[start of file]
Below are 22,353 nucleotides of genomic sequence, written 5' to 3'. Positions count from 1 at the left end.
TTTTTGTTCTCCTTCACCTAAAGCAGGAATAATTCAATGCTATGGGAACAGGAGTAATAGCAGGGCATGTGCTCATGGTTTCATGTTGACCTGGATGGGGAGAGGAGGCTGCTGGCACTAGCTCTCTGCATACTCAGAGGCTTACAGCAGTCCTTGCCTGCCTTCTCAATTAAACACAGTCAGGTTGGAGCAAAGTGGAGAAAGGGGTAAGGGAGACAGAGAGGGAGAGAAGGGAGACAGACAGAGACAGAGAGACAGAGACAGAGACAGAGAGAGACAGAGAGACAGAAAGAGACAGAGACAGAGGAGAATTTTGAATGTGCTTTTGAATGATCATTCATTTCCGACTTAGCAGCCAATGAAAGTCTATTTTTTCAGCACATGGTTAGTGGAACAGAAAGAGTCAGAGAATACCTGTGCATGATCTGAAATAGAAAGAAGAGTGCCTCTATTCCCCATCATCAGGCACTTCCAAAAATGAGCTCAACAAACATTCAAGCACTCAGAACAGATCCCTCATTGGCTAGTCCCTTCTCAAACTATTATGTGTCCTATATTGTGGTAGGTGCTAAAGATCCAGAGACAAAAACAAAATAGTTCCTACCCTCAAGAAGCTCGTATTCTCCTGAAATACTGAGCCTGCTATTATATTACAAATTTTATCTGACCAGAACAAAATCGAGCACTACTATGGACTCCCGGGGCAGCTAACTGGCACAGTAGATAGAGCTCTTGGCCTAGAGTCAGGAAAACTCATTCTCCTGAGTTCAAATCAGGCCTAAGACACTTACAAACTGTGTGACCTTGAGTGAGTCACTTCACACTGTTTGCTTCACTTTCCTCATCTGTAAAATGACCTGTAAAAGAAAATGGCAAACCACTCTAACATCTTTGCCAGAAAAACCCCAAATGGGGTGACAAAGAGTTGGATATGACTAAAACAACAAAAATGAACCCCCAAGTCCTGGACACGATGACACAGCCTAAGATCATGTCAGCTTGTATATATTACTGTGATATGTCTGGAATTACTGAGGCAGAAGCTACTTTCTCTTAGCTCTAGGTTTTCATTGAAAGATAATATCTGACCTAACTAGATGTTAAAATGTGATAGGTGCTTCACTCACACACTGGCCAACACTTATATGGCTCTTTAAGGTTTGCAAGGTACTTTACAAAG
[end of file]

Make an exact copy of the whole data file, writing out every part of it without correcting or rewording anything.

Below are 22,353 nucleotides of genomic sequence, written 5' to 3'. Positions count from 1 at the left end.
TTTTTGTTCTCCTTCACCTAAAGCAGGAATAATTCAATGCTATGGGAACAGGAGTAATAGCAGGGCATGTGCTCATGGTTTCATGTTGACCTGGATGGGGAGAGGAGGCTGCTGGCACTAGCTCTCTGCATACTCAGAGGCTTACAGCAGTCCTTGCCTGCCTTCTCAATTAAACACAGTCAGGTTGGAGCAAAGTGGAGAAAGGGGTAAGGGAGACAGAGAGGGAGAGAAGGGAGACAGACAGAGACAGAGAGACAGAGACAGAGACAGAGAGAGACAGAGAGACAGAAAGAGACAGAGACAGAGGAGAATTTTGAATGTGCTTTTGAATGATCATTCATTTCCGACTTAGCAGCCAATGAAAGTCTATTTTTTCAGCACATGGTTAGTGGAACAGAAAGAGTCAGAGAATACCTGTGCATGATCTGAAATAGAAAGAAGAGTGCCTCTATTCCCCATCATCAGGCACTTCCAAAAATGAGCTCAACAAACATTCAAGCACTCAGAACAGATCCCTCATTGGCTAGTCCCTTCTCAAACTATTATGTGTCCTATATTGTGGTAGGTGCTAAAGATCCAGAGACAAAAACAAAATAGTTCCTACCCTCAAGAAGCTCGTATTCTCCTGAAATACTGAGCCTGCTATTATATTACAAATTTTATCTGACCAGAACAAAATCGAGCACTACTATGGACTCCCGGGGCAGCTAACTGGCACAGTAGATAGAGCTCTTGGCCTAGAGTCAGGAAAACTCATTCTCCTGAGTTCAAATCAGGCCTAAGACACTTACAAACTGTGTGACCTTGAGTGAGTCACTTCACACTGTTTGCTTCACTTTCCTCATCTGTAAAATGACCTGTAAAAGAAAATGGCAAACCACTCTAACATCTTTGCCAGAAAAACCCCAAATGGGGTGACAAAGAGTTGGATATGACTAAAACAACAAAAATGAACCCCCAAGTCCTGGACACGATGACACAGCCTAAGATCATGTCAGCTTGTATATATTACTGTGATATGTCTGGAATTACTGAGGCAGAAGCTACTTTCTCTTAGCTCTAGGTTTTCATTGAAAGATAATATCTGACCTAACTAGATGTTAAAATGTGATAGGTGCTTCACTCACACACTGGCCAACACTTATATGGCTCTTTAAGGTTTGCAAGGTACTTTACAAAG